Welcome to the Grant Creek Trail Project


Neighbors Connecting Neighbors

A group of concerned Grant Creek residents had a vision to build a nonmotorized trail that would safely connect valley neighborhoods for users of all abilities and ages. In 2007, Grant Creek Trails Association, Inc., formally organized as a 501(c)(3) charitable nonprofit.

Ever since, the Grant Creek Trails Association volunteer board has been advocating for nonmotorized trails and cooperating with local and state organizations in planning, design, construction and maintenance of trails in and around the Grant Creek area in Missoula, Montana.





Kevin Davis, President Dave Cotner
Karen Sippy, Treasurer Bert Lindler
Wendell Beardsley, Secretary Paul Moseley
Kim Birck Dennis Muth

GCTA played the leading advocacy role in establishing the scenic 3-mile Grant Creek Trail, which currently runs from the Rocky Mountain Elk Foundation to Mellot Lane, with partners Missoula Parks & Recreation and Missoula County Parks, Trails and Open Space.

Welcome to the Grant Creek Trail Project

Happy trails begin in 2012 GCTA strives to provide as many community members as possible with access to safe, nonmotorized trails for outdoor exercise, recreation and commuting.

The Grant Creek Trail

The scenic 3-mile Grant Creek Trail currently runs from the Rocky Mountain Elk Foundation to Mellot Lane, serving both city and county residents.

Prior to construction of the Grant Creek Trail, the only option to safely travel between valley neighborhoods or to commute was by using a vehicle. The area community lacked a public park facility that would provide a safe place to recreate, as well.

As soon as construction began in summer 2014, the community response was overwhelming. People were using the trail before it was even paved and completed; and now, trail users of all types and ages are represented nearly every day. Children are learning to walk or ride their bikes while the elderly are using their walkers and wheelchairs.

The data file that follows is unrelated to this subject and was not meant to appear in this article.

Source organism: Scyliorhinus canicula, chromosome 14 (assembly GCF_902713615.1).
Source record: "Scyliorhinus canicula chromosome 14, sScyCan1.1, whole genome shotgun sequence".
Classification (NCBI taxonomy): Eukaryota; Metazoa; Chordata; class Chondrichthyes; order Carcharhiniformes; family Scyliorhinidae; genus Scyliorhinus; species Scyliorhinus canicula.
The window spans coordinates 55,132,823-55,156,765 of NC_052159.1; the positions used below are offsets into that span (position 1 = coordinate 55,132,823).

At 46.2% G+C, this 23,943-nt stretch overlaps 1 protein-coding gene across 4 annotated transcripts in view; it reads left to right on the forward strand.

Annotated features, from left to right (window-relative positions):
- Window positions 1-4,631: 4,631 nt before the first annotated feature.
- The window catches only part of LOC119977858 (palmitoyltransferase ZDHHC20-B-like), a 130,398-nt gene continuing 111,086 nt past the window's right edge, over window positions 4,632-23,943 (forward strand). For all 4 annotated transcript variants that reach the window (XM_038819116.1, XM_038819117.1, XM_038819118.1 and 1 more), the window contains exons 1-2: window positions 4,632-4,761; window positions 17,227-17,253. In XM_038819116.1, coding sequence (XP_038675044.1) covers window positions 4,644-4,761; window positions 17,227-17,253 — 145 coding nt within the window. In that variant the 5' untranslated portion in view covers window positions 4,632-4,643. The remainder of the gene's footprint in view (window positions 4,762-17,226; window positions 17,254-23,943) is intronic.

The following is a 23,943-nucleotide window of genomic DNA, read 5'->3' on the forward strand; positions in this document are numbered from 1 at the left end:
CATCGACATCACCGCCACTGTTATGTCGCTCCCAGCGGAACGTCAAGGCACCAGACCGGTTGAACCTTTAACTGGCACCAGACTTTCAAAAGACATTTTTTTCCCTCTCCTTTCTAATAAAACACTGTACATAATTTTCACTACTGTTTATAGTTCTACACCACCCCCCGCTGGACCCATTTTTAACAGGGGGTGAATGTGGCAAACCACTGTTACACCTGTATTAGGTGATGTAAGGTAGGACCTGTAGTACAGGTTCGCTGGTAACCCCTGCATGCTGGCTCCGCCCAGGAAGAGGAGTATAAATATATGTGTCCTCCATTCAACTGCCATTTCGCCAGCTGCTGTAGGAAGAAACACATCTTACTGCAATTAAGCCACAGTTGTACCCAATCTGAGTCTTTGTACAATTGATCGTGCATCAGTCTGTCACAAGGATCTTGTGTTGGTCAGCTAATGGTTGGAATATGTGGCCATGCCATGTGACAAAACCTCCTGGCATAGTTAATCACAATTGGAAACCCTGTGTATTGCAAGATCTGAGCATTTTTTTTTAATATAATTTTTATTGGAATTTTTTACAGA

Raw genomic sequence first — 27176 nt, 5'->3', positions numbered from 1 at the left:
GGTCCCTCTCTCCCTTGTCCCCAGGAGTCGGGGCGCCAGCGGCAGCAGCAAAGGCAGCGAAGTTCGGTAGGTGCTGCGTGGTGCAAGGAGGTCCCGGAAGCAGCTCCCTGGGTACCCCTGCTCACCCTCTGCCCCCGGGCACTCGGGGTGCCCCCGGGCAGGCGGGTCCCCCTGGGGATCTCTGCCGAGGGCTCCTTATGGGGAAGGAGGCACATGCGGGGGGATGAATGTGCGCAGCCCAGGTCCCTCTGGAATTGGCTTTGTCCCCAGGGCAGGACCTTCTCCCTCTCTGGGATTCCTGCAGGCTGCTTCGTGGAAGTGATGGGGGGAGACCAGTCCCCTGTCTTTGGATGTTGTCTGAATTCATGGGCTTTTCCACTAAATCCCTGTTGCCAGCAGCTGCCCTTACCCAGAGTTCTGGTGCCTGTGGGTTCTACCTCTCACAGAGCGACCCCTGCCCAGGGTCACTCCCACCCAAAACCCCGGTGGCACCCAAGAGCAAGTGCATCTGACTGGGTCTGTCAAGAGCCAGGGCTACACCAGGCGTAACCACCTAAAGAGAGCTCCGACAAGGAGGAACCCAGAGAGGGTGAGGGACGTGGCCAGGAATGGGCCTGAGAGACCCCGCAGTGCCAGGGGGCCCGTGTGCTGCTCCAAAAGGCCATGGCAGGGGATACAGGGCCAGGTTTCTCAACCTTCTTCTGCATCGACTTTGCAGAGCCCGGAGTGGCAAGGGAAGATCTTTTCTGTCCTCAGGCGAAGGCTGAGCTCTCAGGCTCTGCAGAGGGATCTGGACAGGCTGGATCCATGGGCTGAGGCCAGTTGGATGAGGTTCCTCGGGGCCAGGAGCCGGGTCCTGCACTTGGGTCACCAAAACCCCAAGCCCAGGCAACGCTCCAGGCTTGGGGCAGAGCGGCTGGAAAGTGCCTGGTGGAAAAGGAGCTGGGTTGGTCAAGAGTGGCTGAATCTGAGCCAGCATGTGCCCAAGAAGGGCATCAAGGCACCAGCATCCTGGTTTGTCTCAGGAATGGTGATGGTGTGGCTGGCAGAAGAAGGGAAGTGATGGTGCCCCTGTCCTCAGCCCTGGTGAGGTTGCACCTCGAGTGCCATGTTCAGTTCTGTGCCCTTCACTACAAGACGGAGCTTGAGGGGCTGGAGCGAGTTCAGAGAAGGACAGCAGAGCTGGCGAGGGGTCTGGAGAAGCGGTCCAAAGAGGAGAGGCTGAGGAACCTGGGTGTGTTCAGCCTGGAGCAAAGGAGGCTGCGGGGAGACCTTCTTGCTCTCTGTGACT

The Grant Creek Trail was made possible through donated land easements, city funds, federal grants and private donations. GCTA extends a special thank you to those generous donors who contributed to the trail.

Land Easement Donors
Grant Creek Trail Donors


GCTA continues to advocate for expanding the trail to connect more neighborhoods within the Grant Creek valley and beyond.

For more specifics, download the Proposed Trail Map




Supporting GCTA


GCTA has been advocating for nonmotorized trails and operating solely by volunteers since 2007. As advocacy continues for more trail construction to connect more neighborhoods and to provide many more Missoulians access to recreation opportunities, normal, necessary operating costs are incurred. GCTA relies on the generosity of private donations for support.

Taking Care of a Trail

The city of Missoula maintains both city and county sections of the Grant Creek Trail by keeping it mowed and swept. Currently, however, there is no budget for staff or equipment to cover snow removal or to manage noxious weeds along the trail.

Since the Grant Creek Trail has been constructed, all user types have been using and enjoying the trail year-round in sun, rain and snow — with people using the trail daily even in freezing, snowy and icy conditions.

To keep the trail clear from snow and noxious weeds, GCTA has agreed to supplement funding for snow plowing and weed mitigation with partnering HOA neighborhood associations, the city of Missoula and Missoula County. Donations will help ensure the trail is plowed during the winter seasons, allowing community members continued access to a clean and safe trail, and will help prevent weed infestation onto adjoining private and public lands.